Detroit population plummets 25%

A street sign showing Detroit's city limits is shown near where a former Chrysler McGraw glass plant is being torn down along Ford Road in Detroit, March 22, 2011. AP Photo/Paul Sancya

TRAVERSE CITY, Mich. - Hammered by the auto industry's slump, Detroit saw its population plummet 25 percent over the past decade, according to census numbers released Tuesday that reflect the severity of an economic downturn in the only state where overall population declined.

The statistics show that the Motor City's population fell from 951,270 in 2000 to 713,777 last year. Although a significant drop was expected, state demographer Ken Darga said the total is "considerably lower" than the Census Bureau's estimate last year.

"That's just incredible," added Kurt Metzger, a demographer with a Data Driven Detroit, a nonprofit that collects statistics used by area planners. "It's certainly the largest population loss percentage-wise that we've ever had in this city."

Detroit's population peaked at 1.8 million in 1950, when it ranked fifth nationally. But the new numbers reflect a steady downsizing of the auto industry — the city's economic lifeblood for a century — and an exodus of many residents to the suburbs.

Mayor Dave Bing disputed the new population data and plans to appeal. He said his city has at least 750,000 residents, which he called an important threshold for qualifying for some state and federal financial programs. He didn't say how so many people may have been missed.

City Council President Charles Pugh suggested that thousands of people "who are skeptical, distrustful of the government" avoided the count, such as convicted felons, illegal immigrants and residents who list suburban addresses to get lower car insurance.

The drop-off of more than 237,000 people in Detroit helped Michigan become the only state that suffered an overall population decline between 2000 and 2010, slipping 0.6 percent to 9,883,640. But the city, the state's largest, was not solely responsible for the dubious distinction.

The population fell 18 percent in Flint, another city heavily dependent on the auto industry and the birthplace of General Motors. Pontiac and Saginaw, which also lost jobs in auto and parts manufacturing, dropped 12 percent and 17 percent respectively.

Nearly half of the state's 83 counties lost residents, underscoring the ripple effect from Michigan's reliance on the ailing manufacturing sector. Michigan has lost nearly 860,000 jobs since 2000, and its unemployment rate has long been among the nation's highest.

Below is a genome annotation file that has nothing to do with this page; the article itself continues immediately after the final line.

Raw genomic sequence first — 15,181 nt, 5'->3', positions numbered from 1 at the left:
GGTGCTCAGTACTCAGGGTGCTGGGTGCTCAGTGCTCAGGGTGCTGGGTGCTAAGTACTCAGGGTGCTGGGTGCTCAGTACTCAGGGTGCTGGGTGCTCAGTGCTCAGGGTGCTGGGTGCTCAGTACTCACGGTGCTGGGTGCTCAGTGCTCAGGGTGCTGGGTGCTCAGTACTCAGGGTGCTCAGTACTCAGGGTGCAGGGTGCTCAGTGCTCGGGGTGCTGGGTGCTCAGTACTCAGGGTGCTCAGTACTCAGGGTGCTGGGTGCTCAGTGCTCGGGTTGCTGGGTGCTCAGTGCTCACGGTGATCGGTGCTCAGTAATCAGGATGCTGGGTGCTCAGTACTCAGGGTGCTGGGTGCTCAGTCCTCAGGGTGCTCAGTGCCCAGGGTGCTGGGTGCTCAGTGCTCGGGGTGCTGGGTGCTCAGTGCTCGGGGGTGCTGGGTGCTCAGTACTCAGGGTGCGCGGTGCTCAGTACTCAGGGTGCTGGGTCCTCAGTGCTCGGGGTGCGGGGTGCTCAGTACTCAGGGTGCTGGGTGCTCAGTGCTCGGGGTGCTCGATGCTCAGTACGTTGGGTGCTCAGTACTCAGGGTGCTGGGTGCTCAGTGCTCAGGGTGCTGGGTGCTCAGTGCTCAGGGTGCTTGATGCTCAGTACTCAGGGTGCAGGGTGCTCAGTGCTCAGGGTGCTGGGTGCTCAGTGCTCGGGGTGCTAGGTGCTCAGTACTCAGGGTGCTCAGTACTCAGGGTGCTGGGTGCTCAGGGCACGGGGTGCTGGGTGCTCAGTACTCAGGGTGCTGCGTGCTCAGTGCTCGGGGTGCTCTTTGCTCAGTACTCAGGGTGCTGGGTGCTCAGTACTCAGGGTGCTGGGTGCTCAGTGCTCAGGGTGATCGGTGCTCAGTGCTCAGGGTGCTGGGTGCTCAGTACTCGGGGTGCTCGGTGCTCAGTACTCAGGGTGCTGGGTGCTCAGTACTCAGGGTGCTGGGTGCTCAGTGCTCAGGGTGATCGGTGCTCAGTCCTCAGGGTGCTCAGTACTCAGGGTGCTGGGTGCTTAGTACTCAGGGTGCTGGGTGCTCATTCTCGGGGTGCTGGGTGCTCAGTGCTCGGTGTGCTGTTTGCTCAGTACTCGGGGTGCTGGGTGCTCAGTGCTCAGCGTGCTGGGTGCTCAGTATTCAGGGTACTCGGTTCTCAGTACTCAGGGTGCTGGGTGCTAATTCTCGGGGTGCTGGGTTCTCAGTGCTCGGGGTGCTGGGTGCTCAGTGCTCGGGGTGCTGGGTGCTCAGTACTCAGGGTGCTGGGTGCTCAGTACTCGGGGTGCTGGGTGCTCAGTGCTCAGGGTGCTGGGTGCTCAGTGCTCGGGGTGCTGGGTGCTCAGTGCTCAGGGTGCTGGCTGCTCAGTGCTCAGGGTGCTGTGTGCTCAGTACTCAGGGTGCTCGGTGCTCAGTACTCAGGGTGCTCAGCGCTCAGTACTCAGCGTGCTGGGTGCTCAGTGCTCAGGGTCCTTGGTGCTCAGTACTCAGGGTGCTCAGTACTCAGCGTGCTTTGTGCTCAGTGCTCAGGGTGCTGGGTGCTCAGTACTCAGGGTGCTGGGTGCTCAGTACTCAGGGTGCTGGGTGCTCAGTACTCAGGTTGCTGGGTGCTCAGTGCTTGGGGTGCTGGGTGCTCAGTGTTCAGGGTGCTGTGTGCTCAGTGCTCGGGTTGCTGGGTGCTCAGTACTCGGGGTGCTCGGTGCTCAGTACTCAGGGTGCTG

"The census figures clearly show how crucial it is to reinvent Michigan," Gov. Rick Snyder said. "It is time for all of us to realign our expectations so that they reflect today's realities. We cannot cling to the old ways of doing business."

Metzger, the demographer, said Detroit's population drop partially reflects the migration of middle-class blacks to suburban counties, a trend that the mayor acknowledged. The numbers also suggest that some blacks have given up on Michigan altogether: the state's non-Hispanic black population fell 1.8 percent, from 1,408,522 to 1,383,756.

That marks Michigan's first drop in black residents since statehood, and a historically significant change for a state that was long a magnet for blacks leaving the South to escape discrimination and find jobs, said William Frey, a Brookings Institution demographer.

The recent housing crisis has accelerated foreclosures and driven down prices, which Metzger said has enabled more black families to buy houses in the suburbs.

"The next wave of ex-Detroiters with the same hopes and dreams has moved to the suburbs," he said.

Altogether, Michigan's cities lost 7 percent of their populations. Flint's population now stands at 102,434 residents. The capital city of Lansing suffered a 4 percent drop to 114,297, and even Grand Rapids — Michigan's second largest city, located in the less hard-hit western part of the state — was down 5 percent to 188,040.

Population increases were recorded in mostly suburban and some rural areas, the largest in counties on the fringe of metropolitan areas with large numbers of suburban commuters. Clinton County, north of Lansing, jumped 16.5 percent and Livingston County, between Detroit and Lansing, was up 15.3 percent.

Some rural areas fared badly. For example, the Upper Peninsula saw populations drop in 13 of its 15 counties, including a 13.3 percent drop — the worst statewide among counties — in far northwestern Ontonagon County.

Sharp increases were seen in Michigan's Asian and Hispanic populations.

The non-Hispanic Asian population was 236,490, up 35 percent over the decade — Michigan's fastest growing racial group — and now accounts for 2.4 percent of the state's residents. The state's Hispanic population grew by 34.7 percent, to 436,358, or 4.4 percent of the overall population.

The American Indian population inched up 1.3 percent to 54,665.

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